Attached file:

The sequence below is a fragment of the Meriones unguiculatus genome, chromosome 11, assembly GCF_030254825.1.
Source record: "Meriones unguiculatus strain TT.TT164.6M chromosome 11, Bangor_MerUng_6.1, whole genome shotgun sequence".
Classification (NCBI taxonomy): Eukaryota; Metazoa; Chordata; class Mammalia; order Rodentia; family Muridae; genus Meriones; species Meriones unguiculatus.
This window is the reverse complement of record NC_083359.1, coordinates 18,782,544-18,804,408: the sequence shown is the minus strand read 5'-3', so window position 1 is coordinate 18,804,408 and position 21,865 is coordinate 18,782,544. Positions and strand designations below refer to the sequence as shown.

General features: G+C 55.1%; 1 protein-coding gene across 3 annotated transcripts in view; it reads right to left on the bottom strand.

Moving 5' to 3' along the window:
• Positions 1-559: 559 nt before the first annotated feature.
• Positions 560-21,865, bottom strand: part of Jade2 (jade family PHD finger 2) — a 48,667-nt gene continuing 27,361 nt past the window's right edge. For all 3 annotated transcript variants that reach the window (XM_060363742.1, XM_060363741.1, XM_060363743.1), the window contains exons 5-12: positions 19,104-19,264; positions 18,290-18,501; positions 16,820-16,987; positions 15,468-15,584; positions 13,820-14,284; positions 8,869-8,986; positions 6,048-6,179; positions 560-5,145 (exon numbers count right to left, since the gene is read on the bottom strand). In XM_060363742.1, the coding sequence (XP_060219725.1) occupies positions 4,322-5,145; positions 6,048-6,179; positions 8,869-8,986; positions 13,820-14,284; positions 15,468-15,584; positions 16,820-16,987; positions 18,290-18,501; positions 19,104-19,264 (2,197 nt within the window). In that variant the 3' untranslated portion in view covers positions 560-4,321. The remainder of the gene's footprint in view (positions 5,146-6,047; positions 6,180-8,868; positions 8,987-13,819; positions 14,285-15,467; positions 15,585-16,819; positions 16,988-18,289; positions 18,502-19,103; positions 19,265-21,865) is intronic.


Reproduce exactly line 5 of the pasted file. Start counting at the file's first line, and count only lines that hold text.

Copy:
General features: G+C 55.1%; 1 protein-coding gene across 3 annotated transcripts in view; it reads right to left on the bottom strand.